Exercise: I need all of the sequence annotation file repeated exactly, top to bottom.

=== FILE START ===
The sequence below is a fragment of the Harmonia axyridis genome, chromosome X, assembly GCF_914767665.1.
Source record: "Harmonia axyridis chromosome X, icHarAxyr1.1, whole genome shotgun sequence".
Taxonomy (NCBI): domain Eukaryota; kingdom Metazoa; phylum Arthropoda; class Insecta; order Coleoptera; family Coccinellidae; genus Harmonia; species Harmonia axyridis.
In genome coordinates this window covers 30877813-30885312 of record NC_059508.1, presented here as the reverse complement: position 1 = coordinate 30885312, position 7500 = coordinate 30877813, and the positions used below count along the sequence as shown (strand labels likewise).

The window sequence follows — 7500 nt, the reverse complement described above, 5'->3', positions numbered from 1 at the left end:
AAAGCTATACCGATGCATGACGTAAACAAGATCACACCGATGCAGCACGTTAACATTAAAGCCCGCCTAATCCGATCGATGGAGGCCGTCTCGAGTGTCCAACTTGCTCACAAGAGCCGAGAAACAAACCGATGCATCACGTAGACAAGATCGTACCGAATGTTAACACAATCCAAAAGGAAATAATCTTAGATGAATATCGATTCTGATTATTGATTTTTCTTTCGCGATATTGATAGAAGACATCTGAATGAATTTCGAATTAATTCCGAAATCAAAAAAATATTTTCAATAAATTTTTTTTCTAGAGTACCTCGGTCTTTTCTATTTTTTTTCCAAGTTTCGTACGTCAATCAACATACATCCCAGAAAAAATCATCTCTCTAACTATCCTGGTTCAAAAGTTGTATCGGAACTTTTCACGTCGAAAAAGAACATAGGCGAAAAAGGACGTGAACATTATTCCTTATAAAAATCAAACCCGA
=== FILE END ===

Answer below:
The sequence below is a fragment of the Harmonia axyridis genome, chromosome X, assembly GCF_914767665.1.
Source record: "Harmonia axyridis chromosome X, icHarAxyr1.1, whole genome shotgun sequence".
Taxonomy (NCBI): domain Eukaryota; kingdom Metazoa; phylum Arthropoda; class Insecta; order Coleoptera; family Coccinellidae; genus Harmonia; species Harmonia axyridis.
In genome coordinates this window covers 30877813-30885312 of record NC_059508.1, presented here as the reverse complement: position 1 = coordinate 30885312, position 7500 = coordinate 30877813, and the positions used below count along the sequence as shown (strand labels likewise).

The window sequence follows — 7500 nt, the reverse complement described above, 5'->3', positions numbered from 1 at the left end:
AAAGCTATACCGATGCATGACGTAAACAAGATCACACCGATGCAGCACGTTAACATTAAAGCCCGCCTAATCCGATCGATGGAGGCCGTCTCGAGTGTCCAACTTGCTCACAAGAGCCGAGAAACAAACCGATGCATCACGTAGACAAGATCGTACCGAATGTTAACACAATCCAAAAGGAAATAATCTTAGATGAATATCGATTCTGATTATTGATTTTTCTTTCGCGATATTGATAGAAGACATCTGAATGAATTTCGAATTAATTCCGAAATCAAAAAAATATTTTCAATAAATTTTTTTTCTAGAGTACCTCGGTCTTTTCTATTTTTTTTCCAAGTTTCGTACGTCAATCAACATACATCCCAGAAAAAATCATCTCTCTAACTATCCTGGTTCAAAAGTTGTATCGGAACTTTTCACGTCGAAAAAGAACATAGGCGAAAAAGGACGTGAACATTATTCCTTATAAAAATCAAACCCGA